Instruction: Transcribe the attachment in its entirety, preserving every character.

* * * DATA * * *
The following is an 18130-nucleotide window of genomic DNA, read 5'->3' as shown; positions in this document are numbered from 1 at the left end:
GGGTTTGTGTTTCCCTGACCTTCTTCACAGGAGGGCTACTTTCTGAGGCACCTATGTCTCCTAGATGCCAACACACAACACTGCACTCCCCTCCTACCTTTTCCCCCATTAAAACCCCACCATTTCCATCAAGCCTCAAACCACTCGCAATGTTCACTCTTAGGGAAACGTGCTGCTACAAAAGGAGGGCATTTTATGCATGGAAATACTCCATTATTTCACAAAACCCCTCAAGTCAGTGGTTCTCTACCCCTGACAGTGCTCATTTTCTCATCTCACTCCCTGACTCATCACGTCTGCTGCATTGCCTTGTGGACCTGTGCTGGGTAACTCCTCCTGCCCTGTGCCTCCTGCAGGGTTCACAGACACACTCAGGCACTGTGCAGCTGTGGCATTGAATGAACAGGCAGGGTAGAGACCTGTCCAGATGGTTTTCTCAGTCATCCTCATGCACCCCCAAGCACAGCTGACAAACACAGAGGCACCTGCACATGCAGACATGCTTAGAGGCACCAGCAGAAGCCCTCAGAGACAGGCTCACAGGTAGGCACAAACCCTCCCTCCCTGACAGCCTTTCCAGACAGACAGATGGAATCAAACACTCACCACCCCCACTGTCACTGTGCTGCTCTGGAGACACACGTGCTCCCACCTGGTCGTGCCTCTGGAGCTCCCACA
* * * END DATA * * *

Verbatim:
The following is an 18130-nucleotide window of genomic DNA, read 5'->3' as shown; positions in this document are numbered from 1 at the left end:
GGGTTTGTGTTTCCCTGACCTTCTTCACAGGAGGGCTACTTTCTGAGGCACCTATGTCTCCTAGATGCCAACACACAACACTGCACTCCCCTCCTACCTTTTCCCCCATTAAAACCCCACCATTTCCATCAAGCCTCAAACCACTCGCAATGTTCACTCTTAGGGAAACGTGCTGCTACAAAAGGAGGGCATTTTATGCATGGAAATACTCCATTATTTCACAAAACCCCTCAAGTCAGTGGTTCTCTACCCCTGACAGTGCTCATTTTCTCATCTCACTCCCTGACTCATCACGTCTGCTGCATTGCCTTGTGGACCTGTGCTGGGTAACTCCTCCTGCCCTGTGCCTCCTGCAGGGTTCACAGACACACTCAGGCACTGTGCAGCTGTGGCATTGAATGAACAGGCAGGGTAGAGACCTGTCCAGATGGTTTTCTCAGTCATCCTCATGCACCCCCAAGCACAGCTGACAAACACAGAGGCACCTGCACATGCAGACATGCTTAGAGGCACCAGCAGAAGCCCTCAGAGACAGGCTCACAGGTAGGCACAAACCCTCCCTCCCTGACAGCCTTTCCAGACAGACAGATGGAATCAAACACTCACCACCCCCACTGTCACTGTGCTGCTCTGGAGACACACGTGCTCCCACCTGGTCGTGCCTCTGGAGCTCCCACA